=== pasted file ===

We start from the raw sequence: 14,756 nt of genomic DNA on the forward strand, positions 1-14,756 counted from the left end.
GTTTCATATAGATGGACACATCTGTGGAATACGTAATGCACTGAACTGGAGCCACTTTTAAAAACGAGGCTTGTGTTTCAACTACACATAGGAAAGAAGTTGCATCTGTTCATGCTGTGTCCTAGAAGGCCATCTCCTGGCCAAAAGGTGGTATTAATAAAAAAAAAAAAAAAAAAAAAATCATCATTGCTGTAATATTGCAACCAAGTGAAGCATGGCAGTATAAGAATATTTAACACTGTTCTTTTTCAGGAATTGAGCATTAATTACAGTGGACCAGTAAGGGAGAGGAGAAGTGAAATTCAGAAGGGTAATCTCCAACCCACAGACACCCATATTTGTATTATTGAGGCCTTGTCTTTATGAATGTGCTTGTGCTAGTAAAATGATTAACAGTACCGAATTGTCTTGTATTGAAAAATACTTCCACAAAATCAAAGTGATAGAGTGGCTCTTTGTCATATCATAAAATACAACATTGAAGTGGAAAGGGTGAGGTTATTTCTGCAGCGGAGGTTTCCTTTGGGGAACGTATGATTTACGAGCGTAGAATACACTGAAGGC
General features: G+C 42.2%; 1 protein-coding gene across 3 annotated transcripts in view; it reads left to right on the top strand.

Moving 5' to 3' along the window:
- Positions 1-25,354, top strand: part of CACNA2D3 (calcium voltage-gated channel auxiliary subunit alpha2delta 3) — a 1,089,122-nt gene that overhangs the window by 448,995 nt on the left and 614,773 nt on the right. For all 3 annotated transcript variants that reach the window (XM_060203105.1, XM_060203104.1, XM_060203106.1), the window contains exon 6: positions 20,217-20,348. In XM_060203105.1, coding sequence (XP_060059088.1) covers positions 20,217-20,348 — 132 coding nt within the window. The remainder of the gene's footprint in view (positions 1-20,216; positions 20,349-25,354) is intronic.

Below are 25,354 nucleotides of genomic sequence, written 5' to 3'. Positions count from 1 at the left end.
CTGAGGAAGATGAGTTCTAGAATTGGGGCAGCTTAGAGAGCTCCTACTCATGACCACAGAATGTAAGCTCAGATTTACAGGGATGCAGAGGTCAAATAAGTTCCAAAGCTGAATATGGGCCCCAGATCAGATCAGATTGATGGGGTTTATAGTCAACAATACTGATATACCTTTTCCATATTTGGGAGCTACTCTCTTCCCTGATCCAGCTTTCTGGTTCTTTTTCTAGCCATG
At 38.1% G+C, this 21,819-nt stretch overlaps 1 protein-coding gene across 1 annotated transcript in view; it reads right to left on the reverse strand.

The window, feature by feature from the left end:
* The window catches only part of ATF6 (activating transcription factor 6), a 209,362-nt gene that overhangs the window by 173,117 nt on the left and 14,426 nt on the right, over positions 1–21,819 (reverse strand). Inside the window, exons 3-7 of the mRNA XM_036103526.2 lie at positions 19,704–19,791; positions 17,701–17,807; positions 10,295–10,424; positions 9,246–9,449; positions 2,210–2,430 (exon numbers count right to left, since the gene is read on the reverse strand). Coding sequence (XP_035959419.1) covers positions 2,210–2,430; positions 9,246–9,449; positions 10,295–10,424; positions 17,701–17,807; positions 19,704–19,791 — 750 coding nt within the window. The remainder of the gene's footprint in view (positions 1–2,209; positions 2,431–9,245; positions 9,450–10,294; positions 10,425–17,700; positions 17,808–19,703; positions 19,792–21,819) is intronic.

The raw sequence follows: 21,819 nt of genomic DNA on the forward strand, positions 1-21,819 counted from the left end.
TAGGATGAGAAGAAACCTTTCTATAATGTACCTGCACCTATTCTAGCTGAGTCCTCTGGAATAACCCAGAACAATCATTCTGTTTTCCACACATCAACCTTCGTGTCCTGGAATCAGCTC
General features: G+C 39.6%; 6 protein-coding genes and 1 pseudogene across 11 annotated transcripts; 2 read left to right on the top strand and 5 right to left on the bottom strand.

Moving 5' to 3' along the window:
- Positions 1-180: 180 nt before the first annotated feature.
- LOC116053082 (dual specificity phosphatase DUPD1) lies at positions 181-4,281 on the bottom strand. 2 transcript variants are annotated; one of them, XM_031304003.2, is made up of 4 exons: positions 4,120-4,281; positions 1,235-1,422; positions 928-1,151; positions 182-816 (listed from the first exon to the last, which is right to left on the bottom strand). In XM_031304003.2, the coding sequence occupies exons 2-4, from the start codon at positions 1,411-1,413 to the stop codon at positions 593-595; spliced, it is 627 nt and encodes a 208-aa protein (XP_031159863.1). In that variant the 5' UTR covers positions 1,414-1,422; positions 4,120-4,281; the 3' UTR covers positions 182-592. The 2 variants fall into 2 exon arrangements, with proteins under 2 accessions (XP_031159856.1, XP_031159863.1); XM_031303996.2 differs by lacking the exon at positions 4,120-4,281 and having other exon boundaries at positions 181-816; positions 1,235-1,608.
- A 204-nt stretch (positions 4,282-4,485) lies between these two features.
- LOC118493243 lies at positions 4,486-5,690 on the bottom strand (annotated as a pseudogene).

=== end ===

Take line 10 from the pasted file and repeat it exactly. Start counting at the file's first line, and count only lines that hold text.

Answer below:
* The window catches only part of ATF6 (activating transcription factor 6), a 209,362-nt gene that overhangs the window by 173,117 nt on the left and 14,426 nt on the right, over positions 1–21,819 (reverse strand). Inside the window, exons 3-7 of the mRNA XM_036103526.2 lie at positions 19,704–19,791; positions 17,701–17,807; positions 10,295–10,424; positions 9,246–9,449; positions 2,210–2,430 (exon numbers count right to left, since the gene is read on the reverse strand). Coding sequence (XP_035959419.1) covers positions 2,210–2,430; positions 9,246–9,449; positions 10,295–10,424; positions 17,701–17,807; positions 19,704–19,791 — 750 coding nt within the window. The remainder of the gene's footprint in view (positions 1–2,209; positions 2,431–9,245; positions 9,450–10,294; positions 10,425–17,700; positions 17,808–19,703; positions 19,792–21,819) is intronic.